About Ovarian Cancer

The Facts Are:

Ovarian Cancer accounts for about 3% of all cancer diagnoses among women. Every year, more than 20,000 women will receive a new diagnosis of ovarian cancer, according to the American Cancer Society. Ovarian cancer is most frequently found in older women, with more than 50% of new cases impacting women over the age of 63.

Although ovarian cancer is relatively uncommon, it is extremely aggressive, and often fatal. Ovarian cancer ranks #5 in overall cancer deaths among women. Among cancers that affect the female reproductive system, none are more dangerous than ovarian cancer.

The American Cancer Society estimates that ovarian cancer will be responsible for 14,240 deaths in 2016.


What Is Ovarian Cancer?

Ovaries are the female reproductive glands that produce a woman’s eggs, as well as a majority of the body’s supply of the hormones progesterone and estrogen.

When cells within the ovary begin to multiply and grow out of control, a growth known as a tumor can form. There are three different types of ovarian tumors. Each tumor affects a different group of cells found within the ovaries:
  • Epithelial: This type of tumor is formed on the outer surface of the ovary. These are the most common form of ovarian tumor.
  • Germ Cell: This type of tumor begins in the cells that make up a woman’s eggs, or ova.
  • Stromal: These tumors form from the structural tissue that holds the ovaries together.

Not all tumors that form on the ovary are cancerous. In fact, a majority of tumors that form on the ovaries are benign. However, all ovarian tumors have the potential to be malignant. Malignant, or cancerous, ovarian tumors are extremely dangerous and can metastasize, or spread, to other parts of the body.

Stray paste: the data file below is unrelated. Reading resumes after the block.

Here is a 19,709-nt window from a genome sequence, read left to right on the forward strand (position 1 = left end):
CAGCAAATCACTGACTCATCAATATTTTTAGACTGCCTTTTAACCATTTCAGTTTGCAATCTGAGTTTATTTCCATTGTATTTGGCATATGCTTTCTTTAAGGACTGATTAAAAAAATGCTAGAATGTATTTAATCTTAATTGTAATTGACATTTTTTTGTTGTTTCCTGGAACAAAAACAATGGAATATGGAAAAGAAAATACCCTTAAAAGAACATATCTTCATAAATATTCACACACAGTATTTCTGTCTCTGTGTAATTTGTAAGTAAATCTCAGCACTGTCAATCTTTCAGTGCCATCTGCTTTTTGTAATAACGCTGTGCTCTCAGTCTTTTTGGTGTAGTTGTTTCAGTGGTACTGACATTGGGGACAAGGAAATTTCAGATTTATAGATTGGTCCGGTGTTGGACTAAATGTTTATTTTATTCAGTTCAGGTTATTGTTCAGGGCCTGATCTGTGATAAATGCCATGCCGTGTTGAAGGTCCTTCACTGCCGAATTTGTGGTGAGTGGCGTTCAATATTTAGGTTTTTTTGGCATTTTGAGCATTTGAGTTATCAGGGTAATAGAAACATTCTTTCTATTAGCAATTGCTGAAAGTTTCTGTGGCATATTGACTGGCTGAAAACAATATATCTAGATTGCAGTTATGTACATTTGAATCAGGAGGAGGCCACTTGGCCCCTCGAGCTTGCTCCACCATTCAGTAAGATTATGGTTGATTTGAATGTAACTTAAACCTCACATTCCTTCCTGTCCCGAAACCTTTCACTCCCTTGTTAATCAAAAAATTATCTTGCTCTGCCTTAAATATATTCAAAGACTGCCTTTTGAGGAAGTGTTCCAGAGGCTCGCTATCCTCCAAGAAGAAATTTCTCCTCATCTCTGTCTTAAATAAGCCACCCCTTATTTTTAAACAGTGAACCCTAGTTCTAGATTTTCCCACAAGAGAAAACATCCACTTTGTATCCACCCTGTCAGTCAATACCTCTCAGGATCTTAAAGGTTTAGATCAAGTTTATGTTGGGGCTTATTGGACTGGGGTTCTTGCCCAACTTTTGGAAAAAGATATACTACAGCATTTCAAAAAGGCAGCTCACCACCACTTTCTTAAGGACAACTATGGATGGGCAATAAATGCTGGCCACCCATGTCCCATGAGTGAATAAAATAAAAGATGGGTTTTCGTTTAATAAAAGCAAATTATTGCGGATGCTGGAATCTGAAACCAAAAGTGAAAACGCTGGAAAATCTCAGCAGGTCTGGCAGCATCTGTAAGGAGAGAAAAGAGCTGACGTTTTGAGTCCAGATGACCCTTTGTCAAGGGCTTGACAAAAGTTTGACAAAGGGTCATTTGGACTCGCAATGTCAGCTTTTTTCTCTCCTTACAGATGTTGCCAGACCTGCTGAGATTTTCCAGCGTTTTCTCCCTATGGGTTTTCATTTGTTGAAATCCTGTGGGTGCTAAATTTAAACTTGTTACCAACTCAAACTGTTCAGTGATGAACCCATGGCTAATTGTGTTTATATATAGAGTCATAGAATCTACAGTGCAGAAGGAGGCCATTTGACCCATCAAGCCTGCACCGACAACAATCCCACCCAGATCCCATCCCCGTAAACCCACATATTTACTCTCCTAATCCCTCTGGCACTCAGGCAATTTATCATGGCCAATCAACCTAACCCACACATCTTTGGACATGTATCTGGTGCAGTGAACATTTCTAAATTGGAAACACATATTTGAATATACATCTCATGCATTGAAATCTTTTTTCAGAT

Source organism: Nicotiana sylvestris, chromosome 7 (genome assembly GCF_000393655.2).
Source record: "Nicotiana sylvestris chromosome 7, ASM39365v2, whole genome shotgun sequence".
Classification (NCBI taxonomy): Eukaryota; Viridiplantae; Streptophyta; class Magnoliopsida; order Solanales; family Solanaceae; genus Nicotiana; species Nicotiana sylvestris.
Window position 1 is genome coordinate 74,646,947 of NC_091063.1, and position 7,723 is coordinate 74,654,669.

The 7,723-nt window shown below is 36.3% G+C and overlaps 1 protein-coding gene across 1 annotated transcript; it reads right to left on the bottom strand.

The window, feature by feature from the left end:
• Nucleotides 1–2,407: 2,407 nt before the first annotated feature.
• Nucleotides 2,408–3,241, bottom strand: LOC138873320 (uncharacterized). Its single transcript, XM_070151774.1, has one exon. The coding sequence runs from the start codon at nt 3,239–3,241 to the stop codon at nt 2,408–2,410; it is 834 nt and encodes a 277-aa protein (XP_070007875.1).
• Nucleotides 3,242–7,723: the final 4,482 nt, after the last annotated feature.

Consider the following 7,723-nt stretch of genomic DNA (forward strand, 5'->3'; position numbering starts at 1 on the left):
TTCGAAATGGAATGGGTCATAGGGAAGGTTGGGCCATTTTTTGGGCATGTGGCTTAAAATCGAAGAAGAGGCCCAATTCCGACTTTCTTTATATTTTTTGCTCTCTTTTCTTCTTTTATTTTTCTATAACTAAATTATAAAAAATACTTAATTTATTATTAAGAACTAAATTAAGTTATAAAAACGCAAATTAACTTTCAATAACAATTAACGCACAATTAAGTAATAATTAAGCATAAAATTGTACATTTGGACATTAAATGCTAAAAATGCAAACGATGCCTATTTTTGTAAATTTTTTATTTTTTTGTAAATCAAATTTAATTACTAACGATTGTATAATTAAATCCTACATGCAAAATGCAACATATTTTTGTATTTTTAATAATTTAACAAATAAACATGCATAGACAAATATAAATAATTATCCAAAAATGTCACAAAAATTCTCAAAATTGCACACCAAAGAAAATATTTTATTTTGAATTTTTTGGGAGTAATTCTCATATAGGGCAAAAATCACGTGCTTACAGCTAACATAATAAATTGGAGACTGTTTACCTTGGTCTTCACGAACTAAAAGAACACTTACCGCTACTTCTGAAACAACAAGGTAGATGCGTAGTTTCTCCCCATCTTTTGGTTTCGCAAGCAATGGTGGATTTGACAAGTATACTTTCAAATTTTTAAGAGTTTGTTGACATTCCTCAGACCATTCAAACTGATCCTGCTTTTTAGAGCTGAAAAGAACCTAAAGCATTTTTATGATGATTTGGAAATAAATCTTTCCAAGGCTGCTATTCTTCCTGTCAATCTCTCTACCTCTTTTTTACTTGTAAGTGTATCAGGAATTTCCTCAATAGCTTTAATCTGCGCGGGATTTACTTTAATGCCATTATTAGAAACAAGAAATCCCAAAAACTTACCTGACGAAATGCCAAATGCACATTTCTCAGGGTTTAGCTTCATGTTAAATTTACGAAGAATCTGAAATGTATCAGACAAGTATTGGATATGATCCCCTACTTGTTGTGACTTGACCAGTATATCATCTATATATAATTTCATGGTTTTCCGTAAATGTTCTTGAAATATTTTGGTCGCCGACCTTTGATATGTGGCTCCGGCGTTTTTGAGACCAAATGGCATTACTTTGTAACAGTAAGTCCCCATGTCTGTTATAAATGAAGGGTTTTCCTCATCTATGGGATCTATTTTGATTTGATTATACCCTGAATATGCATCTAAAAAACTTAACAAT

Signs & Symptoms:

Unfortunately, in many cases ovarian cancer is not detected until after it has spread to other parts of the pelvis or abdomen. Early-state ovarian cancer rarely results in any physical symptoms, and women may not realize that they are experiencing a serious threat to their health until after the cancer has spread beyond their ovaries. If ovarian cancer is not detected until this late stage, it is much more difficult to treat, and the rate of survival decreases dramatically.

In its more advanced stages, ovarian cancer can cause symptoms including:
  • Bloating or swelling of the abdomen
  • Pelvic and abdominal pain
  • Trouble eating, or feeling full more quickly than normal
  • Weight loss
  • Constipation or changes in bowel habits
  • Feeling the need to urinate frequently or urgently

Ovarian cancer is uncommonly dangerous because many of the above symptoms could easily be confused with other more benign conditions such as Irritable Bowel Syndrome (IBS) or common constipation. The American Cancer Society recommends that if a women experiences any of the above symptoms more than 12 times in a month, she should contact her gynecologist immediately.


Risk Factors

There are several factors that may put you at a higher risk of developing ovarian cancer. First and foremost, women between the ages of 50 and 60 should be acutely aware of their risks. Women of this age should visit their doctors for regular cancer screenings, and act quickly if they experience any of the above symptoms.

Other risk factors for ovarian cancer include:
  • Smoking
  • Use of an intrauterine device (IUD)
  • Estrogen hormone replacement therapy
  • Fertility treatments
  • Other genetic factors
  • Long term use of talcum powder on the genital area

Steps to Take

Receiving a diagnosis of ovarian cancer is a life-changing experience. Being diagnosed with ovarian cancer, can cause feelings of being overwhelmed, angry, or even hopeless. However, it is crucial to remember that there have been amazing strides made in the field of ovarian cancer treatment in recent years. No matter how alone you may feel during this process, never give up – there are a great number of support groups and resources available that can help you through this difficult time.

For more information and resources about ovarian cancer, we encourage you to visit the links below: